On June 19, 2007, Professor Parhami's UCSB ECE website moved to a new location. For an up-to-date version of this page, visit it at the new address: http://www.ece.ucsb.edu/~parhami/res_dep_comp.htm
the following descriptions, selected items from B.
Parhami’s list of publications are provided in brackets.
concerns are integral parts of engineering design. Aspects and/or measures of
dependability for computer systems include reliability, availability,
performability (sustained computational capability), safety, security,
testability, and maintainability. Ideally, we would like our computer systems to
be perfect, always yielding timely and correct (or at least safe) results.
However, just as bridges collapse and airplanes crash occasionally, so too
computer hardware and software cannot be made totally immune to undesirable or
unpredictable behavior. Despite great strides in component reliability and
programming methodology, the exponentially increasing complexity of integrated
circuits and software products makes the design of perfect computer systems
nearly impossible. The field of dependable computing  is concerned with
studying the causes of imperfection in computer system (impairments to
dependability), tolerance methods for ensuring correct, safe, or timely
operation despite such impairments, and tools for evaluating the quality of
proposed or implemented solutions.
for ensuring the uninterrupted and reliable functioning of digital computers in
the presence of component faults and subsystem malfunctions are increasingly in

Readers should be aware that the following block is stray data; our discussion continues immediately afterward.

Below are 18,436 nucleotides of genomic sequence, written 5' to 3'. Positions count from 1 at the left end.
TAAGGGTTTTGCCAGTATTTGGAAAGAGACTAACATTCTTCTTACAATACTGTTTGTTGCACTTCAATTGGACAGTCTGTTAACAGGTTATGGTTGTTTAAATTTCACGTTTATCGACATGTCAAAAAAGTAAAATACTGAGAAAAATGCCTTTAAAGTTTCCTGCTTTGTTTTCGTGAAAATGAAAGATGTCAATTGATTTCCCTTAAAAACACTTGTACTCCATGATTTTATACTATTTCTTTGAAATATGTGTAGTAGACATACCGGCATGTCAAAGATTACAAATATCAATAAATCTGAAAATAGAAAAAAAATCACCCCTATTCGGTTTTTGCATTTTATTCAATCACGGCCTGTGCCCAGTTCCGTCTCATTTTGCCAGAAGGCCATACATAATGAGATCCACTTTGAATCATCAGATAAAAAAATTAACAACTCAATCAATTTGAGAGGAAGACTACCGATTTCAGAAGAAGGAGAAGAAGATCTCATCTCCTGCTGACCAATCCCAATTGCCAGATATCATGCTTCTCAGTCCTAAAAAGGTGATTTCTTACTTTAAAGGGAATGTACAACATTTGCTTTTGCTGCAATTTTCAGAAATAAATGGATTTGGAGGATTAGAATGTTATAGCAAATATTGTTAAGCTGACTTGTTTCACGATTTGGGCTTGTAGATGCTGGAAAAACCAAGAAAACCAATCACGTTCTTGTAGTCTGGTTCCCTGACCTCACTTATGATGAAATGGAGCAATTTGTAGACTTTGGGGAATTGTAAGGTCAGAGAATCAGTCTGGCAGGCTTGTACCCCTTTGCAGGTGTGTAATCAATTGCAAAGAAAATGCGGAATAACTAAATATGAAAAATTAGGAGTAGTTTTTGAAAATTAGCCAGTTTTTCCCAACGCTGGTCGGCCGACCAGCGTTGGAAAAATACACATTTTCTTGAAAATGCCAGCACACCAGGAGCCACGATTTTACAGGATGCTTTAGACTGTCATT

demand as such systems expand in hardware and software complexity, perform a
wider spectrum of critical functions, interact with a growing number of
minimally trained users, and are expected to endure harsh or hostile operating
environments. Thus, redundancy techniques, that were once limited to
high-profile space and military projects, are becoming commonplace in
run-of-the-mill computer systems. Unlike much work in the area of dependable
computing, Professor Parhami’s focus is not solely on hardware reliability or
software certification. Rather, he views result correctness as the central
theme. His work thus combines elements of hardware redundancy, architectural
flexibility, and algorithm robustness to achieve result correctness and graceful
performance degradation. Because system reconfiguration and elimination of
single points of failure invariably involve the use of multiple processors,
Professor Parhami’s projects in dependable computing are intimately related to his
research on parallel processing.